"We are working on a trade investment framework which will improve the climate for investment, which I know many American firms want to do," Ms Rice said.
"We are co-operating on Libya's membership of the security council of the United Nations," she said, although she pointed out that discussions were in the early stages.
"The relationship (between the US and Libya) has been moving in a good direction for some time but we have a long way to go", she said, adding "we have established a good framework for our relationship."
Ms Rice spent more than two hours in a private meeting with Mr Gaddafi.
She said she had sought to reassure Mr Gaddafi about US plans to establish a major base in Africa - known as Africom - saying its purpose was to "help Africans to help themselves" on issues such as peacekeeping.
She repeated that the US did not have "any permanent enemies".
When asked if she had raised human rights issues with Mr Gaddafi, Ms Rice said she had raised cases "in a respectful manner", and emphasised "that it is important to maintain an open dialogue, including on human rights".
Libyan Foreign Mininster Abdel Rahman Shalgam said that Ms Rice's presence was proof that Libya, the US and the world had changed.
However, the BBC's Rana Jawad in Tripoli says that far from a hard-hitting encounter that brought anything new to the table, Ms Rice's visit to Libya proved only to be a symbolic gesture of diplomacy by the Americans.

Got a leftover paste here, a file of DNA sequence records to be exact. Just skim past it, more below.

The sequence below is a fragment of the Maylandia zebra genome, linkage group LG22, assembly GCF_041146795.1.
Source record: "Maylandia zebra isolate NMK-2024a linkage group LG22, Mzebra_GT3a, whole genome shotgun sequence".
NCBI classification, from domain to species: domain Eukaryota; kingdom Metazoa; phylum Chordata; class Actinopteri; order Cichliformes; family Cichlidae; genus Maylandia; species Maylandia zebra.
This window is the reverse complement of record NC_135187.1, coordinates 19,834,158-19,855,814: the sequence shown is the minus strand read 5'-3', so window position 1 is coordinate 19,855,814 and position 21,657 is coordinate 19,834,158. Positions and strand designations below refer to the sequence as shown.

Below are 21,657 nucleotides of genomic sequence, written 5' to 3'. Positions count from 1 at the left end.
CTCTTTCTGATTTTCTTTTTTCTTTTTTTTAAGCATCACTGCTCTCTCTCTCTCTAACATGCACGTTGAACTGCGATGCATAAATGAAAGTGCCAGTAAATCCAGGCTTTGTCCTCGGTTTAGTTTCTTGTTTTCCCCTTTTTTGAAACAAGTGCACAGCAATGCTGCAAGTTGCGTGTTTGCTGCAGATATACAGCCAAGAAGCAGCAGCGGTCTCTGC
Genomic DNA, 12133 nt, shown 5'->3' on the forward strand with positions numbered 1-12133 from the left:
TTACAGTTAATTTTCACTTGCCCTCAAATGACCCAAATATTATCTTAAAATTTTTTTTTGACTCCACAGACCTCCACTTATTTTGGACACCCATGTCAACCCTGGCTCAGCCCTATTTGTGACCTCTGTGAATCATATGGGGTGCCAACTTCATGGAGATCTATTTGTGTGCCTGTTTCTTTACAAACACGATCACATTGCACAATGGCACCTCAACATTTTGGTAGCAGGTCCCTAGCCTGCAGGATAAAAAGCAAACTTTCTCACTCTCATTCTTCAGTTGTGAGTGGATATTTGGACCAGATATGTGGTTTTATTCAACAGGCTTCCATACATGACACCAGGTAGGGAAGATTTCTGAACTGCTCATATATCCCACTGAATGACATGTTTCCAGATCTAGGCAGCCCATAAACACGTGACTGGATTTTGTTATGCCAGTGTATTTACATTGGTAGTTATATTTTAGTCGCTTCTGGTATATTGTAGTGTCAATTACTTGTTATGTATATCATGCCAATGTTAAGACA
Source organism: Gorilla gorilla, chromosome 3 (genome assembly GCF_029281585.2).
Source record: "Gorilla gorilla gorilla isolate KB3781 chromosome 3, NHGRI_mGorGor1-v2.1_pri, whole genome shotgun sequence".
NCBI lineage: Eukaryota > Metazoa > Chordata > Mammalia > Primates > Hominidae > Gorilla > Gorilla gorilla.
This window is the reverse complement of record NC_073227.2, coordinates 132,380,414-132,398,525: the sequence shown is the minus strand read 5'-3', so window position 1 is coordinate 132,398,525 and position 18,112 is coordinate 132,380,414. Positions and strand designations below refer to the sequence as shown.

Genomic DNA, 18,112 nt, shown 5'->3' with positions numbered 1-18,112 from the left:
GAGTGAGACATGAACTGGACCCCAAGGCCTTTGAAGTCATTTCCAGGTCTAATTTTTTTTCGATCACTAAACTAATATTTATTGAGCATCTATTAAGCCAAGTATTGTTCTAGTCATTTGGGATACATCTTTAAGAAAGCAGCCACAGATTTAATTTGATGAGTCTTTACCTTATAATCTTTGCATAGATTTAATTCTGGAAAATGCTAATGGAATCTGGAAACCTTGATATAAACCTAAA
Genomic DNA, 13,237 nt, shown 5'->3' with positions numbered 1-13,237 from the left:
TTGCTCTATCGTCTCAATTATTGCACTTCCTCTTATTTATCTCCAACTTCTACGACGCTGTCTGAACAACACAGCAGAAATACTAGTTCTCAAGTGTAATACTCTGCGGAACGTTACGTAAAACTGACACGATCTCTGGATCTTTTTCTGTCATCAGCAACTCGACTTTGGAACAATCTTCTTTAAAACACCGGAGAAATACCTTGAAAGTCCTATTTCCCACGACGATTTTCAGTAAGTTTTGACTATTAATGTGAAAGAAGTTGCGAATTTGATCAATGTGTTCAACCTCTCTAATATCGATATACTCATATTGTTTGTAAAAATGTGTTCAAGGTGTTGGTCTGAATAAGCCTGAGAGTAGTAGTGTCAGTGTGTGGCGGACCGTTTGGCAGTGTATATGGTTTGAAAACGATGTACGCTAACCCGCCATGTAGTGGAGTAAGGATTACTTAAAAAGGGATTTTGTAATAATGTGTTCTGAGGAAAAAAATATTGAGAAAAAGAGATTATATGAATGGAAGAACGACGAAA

Although both sides refrained from calling each other friends, they seemed eager to sustain the momentum of bridging gaps in a relationship that has long been in a state of disarray, she adds.
Ms Rice is the first US Secretary of State to visit Libya since 1953.
She met Mr Gaddafi at the same compound in Tripoli which was hit in US bombing raids ordered by Ronald Reagan in 1986.
Libya was on the US state department list of sponsors of terrorism until 2003, when it abandoned weapons of mass destruction and renounced terrorism.
Earlier this month, Libya agreed to pay compensation to families of the victims of the Lockerbie aircraft bombing, for which it formally accepted responsibility in the same year.
The deal includes compensation for Libyan victims of the United States' retaliatory bombing raid over Libya in 1986.
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